Also something to coat the gut lining can help it heal - things like gelatin (home made jelly), bone broth (gelatin+glutamine), slippery elm (mucous like stuff) etc...

Glutamine can also help gut repair.

And as I mentioned below, some people supplement with bile salts, once they have had their gallbladder removed to help digest fats. Not sure how well that works.

I also find cold stuff, like ice can help settle things down.

Sadly, alot of people have ongoing digestive issues after gallbladder removal.

1
9a5e2da94ad63ea3186dfa494e16a8d1

on July 07, 2012
at 02:36 AM

My wife also had her gall bladder out, and immediately afterwards and for a year or two later she had some disestive issues. She is now sensitive to eating fatty foods. I am paleo but she is not but she avoids things like cream and fatty meats, says she just doesn't care for them any more and they can trigger disestive problems.

The gall bladder of course helps to digest fat so this kind of makes some sense.

Eating low fat paleo can be a little tricky depending on your appetite (i would have trouble with it) but could work. You could try different kinds of foods and fats (coconut cream, avocado, egg yolks, dairy) and see if she tolerates some better than others. My wife has no problem with avocado for example but can't do dairy fat.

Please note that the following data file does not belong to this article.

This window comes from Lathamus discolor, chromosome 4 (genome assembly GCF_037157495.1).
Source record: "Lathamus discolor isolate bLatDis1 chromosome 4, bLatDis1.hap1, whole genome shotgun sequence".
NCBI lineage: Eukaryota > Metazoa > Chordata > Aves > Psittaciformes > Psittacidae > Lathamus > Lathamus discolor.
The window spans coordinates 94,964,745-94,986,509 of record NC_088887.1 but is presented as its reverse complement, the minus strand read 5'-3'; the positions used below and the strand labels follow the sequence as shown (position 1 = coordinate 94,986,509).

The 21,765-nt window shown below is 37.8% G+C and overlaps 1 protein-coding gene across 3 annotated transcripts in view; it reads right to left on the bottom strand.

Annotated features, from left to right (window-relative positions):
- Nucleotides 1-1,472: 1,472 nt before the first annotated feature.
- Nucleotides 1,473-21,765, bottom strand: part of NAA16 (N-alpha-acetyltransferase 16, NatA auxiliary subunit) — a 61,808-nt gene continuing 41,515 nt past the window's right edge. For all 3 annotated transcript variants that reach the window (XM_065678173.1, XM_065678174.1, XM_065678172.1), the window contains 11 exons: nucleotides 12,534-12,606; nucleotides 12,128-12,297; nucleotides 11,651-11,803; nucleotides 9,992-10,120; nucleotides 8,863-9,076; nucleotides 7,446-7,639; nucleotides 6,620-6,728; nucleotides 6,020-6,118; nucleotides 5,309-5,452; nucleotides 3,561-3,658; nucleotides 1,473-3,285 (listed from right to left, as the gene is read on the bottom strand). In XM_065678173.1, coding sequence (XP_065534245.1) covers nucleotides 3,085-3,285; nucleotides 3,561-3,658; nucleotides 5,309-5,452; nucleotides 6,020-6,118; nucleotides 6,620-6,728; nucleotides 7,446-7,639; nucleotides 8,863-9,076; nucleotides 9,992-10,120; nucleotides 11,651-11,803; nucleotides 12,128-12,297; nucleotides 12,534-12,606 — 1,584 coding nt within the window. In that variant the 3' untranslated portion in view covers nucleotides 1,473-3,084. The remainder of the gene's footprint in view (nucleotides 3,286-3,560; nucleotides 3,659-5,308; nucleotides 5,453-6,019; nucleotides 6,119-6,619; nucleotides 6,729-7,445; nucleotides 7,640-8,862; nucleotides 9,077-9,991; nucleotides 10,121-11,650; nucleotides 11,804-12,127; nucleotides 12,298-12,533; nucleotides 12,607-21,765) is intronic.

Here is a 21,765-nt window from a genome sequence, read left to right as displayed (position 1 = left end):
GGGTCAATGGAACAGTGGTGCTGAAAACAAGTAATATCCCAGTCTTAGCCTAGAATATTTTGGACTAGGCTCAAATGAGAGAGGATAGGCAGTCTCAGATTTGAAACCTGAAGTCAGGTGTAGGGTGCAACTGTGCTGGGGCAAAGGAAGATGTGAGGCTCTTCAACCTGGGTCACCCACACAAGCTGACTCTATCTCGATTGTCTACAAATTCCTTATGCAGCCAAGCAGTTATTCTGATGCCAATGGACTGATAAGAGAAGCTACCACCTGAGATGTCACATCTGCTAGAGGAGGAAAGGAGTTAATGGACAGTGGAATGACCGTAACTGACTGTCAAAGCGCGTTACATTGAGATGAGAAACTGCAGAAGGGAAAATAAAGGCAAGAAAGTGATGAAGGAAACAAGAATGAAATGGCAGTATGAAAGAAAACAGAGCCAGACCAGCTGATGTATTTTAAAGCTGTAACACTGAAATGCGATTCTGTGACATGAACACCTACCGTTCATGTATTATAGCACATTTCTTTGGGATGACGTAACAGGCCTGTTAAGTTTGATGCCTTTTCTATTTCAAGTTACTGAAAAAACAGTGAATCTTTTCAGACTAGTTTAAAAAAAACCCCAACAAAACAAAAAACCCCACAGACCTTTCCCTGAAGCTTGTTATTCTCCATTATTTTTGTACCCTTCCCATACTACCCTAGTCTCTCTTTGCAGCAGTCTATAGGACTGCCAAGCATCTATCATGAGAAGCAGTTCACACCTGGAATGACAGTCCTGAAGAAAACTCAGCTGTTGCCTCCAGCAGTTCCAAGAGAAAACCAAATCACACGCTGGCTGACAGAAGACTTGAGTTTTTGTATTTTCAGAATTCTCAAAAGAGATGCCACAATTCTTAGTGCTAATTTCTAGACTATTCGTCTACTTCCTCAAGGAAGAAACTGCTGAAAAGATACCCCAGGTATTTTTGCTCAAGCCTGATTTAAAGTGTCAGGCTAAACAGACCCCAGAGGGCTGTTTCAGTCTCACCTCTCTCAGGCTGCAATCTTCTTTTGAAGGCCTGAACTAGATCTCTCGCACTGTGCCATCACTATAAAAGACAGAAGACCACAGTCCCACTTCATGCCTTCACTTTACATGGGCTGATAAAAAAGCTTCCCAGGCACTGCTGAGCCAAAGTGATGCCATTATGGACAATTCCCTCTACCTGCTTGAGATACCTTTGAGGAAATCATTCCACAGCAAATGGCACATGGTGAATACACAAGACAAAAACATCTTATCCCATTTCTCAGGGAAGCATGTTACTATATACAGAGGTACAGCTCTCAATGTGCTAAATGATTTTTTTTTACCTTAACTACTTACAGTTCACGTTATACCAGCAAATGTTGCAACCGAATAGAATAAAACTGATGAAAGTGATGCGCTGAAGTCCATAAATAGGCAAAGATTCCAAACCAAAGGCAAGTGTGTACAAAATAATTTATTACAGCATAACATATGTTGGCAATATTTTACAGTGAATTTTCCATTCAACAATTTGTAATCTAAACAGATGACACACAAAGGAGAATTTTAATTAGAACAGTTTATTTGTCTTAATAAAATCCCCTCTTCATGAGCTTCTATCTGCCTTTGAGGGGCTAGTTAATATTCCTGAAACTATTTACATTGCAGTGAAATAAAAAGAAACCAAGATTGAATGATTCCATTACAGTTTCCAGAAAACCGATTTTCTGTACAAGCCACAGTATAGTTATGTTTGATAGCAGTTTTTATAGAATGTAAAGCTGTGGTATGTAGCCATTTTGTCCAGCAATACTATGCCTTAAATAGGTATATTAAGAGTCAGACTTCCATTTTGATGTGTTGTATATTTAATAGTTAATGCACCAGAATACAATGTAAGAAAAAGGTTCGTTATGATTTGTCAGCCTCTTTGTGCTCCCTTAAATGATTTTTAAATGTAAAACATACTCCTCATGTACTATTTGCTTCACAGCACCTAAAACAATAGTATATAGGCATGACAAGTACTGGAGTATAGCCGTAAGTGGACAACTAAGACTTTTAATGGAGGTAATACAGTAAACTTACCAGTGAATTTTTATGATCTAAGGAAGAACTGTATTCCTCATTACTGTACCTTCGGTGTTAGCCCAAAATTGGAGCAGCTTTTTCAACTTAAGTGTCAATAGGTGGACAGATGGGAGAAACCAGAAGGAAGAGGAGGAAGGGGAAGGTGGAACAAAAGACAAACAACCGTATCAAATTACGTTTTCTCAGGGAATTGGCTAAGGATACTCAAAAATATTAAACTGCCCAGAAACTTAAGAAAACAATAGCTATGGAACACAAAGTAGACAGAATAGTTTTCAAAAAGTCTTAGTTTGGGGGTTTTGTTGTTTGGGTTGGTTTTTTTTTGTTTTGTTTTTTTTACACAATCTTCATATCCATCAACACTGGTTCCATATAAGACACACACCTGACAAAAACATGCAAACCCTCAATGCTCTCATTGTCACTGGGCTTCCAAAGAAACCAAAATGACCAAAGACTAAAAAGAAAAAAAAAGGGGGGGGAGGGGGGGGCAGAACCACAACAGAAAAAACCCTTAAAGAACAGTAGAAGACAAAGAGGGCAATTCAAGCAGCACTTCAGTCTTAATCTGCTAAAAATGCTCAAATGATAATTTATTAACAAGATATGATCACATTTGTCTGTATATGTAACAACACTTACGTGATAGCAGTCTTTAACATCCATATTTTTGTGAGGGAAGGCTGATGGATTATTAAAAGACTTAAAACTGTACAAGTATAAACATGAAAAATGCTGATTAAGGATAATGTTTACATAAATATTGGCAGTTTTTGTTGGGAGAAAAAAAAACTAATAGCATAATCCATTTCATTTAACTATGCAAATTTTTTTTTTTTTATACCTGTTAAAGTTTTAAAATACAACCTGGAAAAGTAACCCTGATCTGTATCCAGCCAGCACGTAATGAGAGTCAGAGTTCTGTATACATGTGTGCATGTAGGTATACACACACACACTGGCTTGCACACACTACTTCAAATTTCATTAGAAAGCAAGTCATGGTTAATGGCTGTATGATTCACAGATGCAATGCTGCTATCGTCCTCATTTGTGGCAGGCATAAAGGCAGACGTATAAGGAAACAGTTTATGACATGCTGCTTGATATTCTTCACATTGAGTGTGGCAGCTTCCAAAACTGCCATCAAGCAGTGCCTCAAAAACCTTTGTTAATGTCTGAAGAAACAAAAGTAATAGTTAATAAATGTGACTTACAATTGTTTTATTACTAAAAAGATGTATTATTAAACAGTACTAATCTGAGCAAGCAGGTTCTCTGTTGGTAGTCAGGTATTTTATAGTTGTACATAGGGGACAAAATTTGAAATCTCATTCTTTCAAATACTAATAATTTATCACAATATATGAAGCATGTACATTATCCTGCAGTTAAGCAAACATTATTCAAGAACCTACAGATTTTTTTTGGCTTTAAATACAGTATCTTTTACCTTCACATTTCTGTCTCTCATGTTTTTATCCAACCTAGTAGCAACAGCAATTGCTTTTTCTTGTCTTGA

1
21fd060d0796fdb8a4a990441e08eae7

(24543)

on September 23, 2010
at 12:24 AM

A similar question is posted here on paleohacks

0
B8592e62f9804ddabae73c1103d6bcb9

(1956)

on July 07, 2012
at 10:15 PM

www.dietdoctor.com/gallstones-and-low-carb

0
96440612cf0fcf366bf5ad8f776fca84

(19483)

on July 07, 2012
at 10:35 AM

See my answer to this question: http://paleohacks.com/questions/126030/digestive-enzyme-brands/132913#132913

Without a gallbladder, she'll need digestive enzymes to help process the fats properly. Going low fat is not a good idea. Also, using coconut oil where possible will help because about half of it is MCT oil, it won't require bile to process and has wonderful positive effects on the body.

The initial few months after the surgery will be hard because there's a lot of adjustment. The way this thing works is that they remove the gall bladder and connect the bile directly to the stomach, so there's a constant drip of bile.

If she for some reason doesn't have an appetite, she may experience bile reflux and throw up bile (will be very bitter and look bright yellow). But apparently there's a link to this operation and colon cancer because all of this bile goes downstream and since it has nothing to process, it may attack the lining of the intestines. So avoid fats is not a good idea.

Eating some fat throughout the day is a better thing to do, but in small amounts, so it's spread out.

Supposedly, over time, the bile duct becomes a rudimentary gall bladder, but it won't have the same capability as before.

0
13c5a9f1678d75b93f269cdcf69f14d5

(2339)

on July 07, 2012
at 12:10 AM

check out celiac.com lots of experience over there